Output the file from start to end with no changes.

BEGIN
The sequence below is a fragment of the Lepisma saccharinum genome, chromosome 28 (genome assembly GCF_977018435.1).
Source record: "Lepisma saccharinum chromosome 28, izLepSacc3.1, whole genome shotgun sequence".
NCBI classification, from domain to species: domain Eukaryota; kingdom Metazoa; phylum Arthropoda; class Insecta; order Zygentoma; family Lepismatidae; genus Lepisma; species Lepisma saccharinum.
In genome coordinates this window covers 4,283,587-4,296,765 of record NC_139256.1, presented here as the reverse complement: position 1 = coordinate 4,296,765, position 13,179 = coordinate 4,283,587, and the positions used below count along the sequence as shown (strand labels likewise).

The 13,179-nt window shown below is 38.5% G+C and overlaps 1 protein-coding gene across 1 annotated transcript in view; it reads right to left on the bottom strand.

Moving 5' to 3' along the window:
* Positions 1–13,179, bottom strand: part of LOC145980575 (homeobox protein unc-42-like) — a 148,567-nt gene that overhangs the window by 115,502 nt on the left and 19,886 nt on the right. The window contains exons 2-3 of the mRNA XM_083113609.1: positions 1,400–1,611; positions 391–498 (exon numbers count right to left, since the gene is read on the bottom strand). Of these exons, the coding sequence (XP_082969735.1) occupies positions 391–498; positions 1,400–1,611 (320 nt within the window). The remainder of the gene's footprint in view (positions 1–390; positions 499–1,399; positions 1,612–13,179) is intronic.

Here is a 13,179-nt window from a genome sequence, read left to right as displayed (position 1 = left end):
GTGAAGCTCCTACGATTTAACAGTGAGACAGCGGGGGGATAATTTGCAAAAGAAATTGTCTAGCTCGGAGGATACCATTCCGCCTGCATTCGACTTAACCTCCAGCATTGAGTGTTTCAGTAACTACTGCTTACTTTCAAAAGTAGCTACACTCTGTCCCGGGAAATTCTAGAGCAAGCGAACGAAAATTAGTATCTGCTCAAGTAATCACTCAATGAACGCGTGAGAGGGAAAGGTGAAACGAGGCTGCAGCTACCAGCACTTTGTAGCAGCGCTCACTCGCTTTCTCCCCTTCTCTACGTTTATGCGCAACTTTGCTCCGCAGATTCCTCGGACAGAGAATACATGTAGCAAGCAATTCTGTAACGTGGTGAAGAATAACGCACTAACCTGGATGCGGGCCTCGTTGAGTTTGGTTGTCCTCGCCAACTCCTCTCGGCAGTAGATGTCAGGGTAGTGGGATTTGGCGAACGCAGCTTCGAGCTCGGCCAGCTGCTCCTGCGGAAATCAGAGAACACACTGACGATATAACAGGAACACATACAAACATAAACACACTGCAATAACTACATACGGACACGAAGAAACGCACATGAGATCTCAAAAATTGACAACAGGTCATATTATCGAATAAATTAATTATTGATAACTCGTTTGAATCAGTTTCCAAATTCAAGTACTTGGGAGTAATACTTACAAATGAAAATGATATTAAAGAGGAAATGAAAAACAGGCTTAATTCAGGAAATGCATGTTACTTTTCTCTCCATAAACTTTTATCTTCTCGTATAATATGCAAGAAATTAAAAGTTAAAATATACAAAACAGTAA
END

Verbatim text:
The sequence below is a fragment of the Lepisma saccharinum genome, chromosome 28 (genome assembly GCF_977018435.1).
Source record: "Lepisma saccharinum chromosome 28, izLepSacc3.1, whole genome shotgun sequence".
NCBI classification, from domain to species: domain Eukaryota; kingdom Metazoa; phylum Arthropoda; class Insecta; order Zygentoma; family Lepismatidae; genus Lepisma; species Lepisma saccharinum.
In genome coordinates this window covers 4,283,587-4,296,765 of record NC_139256.1, presented here as the reverse complement: position 1 = coordinate 4,296,765, position 13,179 = coordinate 4,283,587, and the positions used below count along the sequence as shown (strand labels likewise).

The 13,179-nt window shown below is 38.5% G+C and overlaps 1 protein-coding gene across 1 annotated transcript in view; it reads right to left on the bottom strand.

Moving 5' to 3' along the window:
* Positions 1–13,179, bottom strand: part of LOC145980575 (homeobox protein unc-42-like) — a 148,567-nt gene that overhangs the window by 115,502 nt on the left and 19,886 nt on the right. The window contains exons 2-3 of the mRNA XM_083113609.1: positions 1,400–1,611; positions 391–498 (exon numbers count right to left, since the gene is read on the bottom strand). Of these exons, the coding sequence (XP_082969735.1) occupies positions 391–498; positions 1,400–1,611 (320 nt within the window). The remainder of the gene's footprint in view (positions 1–390; positions 499–1,399; positions 1,612–13,179) is intronic.

Here is a 13,179-nt window from a genome sequence, read left to right as displayed (position 1 = left end):
GTGAAGCTCCTACGATTTAACAGTGAGACAGCGGGGGGATAATTTGCAAAAGAAATTGTCTAGCTCGGAGGATACCATTCCGCCTGCATTCGACTTAACCTCCAGCATTGAGTGTTTCAGTAACTACTGCTTACTTTCAAAAGTAGCTACACTCTGTCCCGGGAAATTCTAGAGCAAGCGAACGAAAATTAGTATCTGCTCAAGTAATCACTCAATGAACGCGTGAGAGGGAAAGGTGAAACGAGGCTGCAGCTACCAGCACTTTGTAGCAGCGCTCACTCGCTTTCTCCCCTTCTCTACGTTTATGCGCAACTTTGCTCCGCAGATTCCTCGGACAGAGAATACATGTAGCAAGCAATTCTGTAACGTGGTGAAGAATAACGCACTAACCTGGATGCGGGCCTCGTTGAGTTTGGTTGTCCTCGCCAACTCCTCTCGGCAGTAGATGTCAGGGTAGTGGGATTTGGCGAACGCAGCTTCGAGCTCGGCCAGCTGCTCCTGCGGAAATCAGAGAACACACTGACGATATAACAGGAACACATACAAACATAAACACACTGCAATAACTACATACGGACACGAAGAAACGCACATGAGATCTCAAAAATTGACAACAGGTCATATTATCGAATAAATTAATTATTGATAACTCGTTTGAATCAGTTTCCAAATTCAAGTACTTGGGAGTAATACTTACAAATGAAAATGATATTAAAGAGGAAATGAAAAACAGGCTTAATTCAGGAAATGCATGTTACTTTTCTCTCCATAAACTTTTATCTTCTCGTATAATATGCAAGAAATTAAAAGTTAAAATATACAAAACAGTAA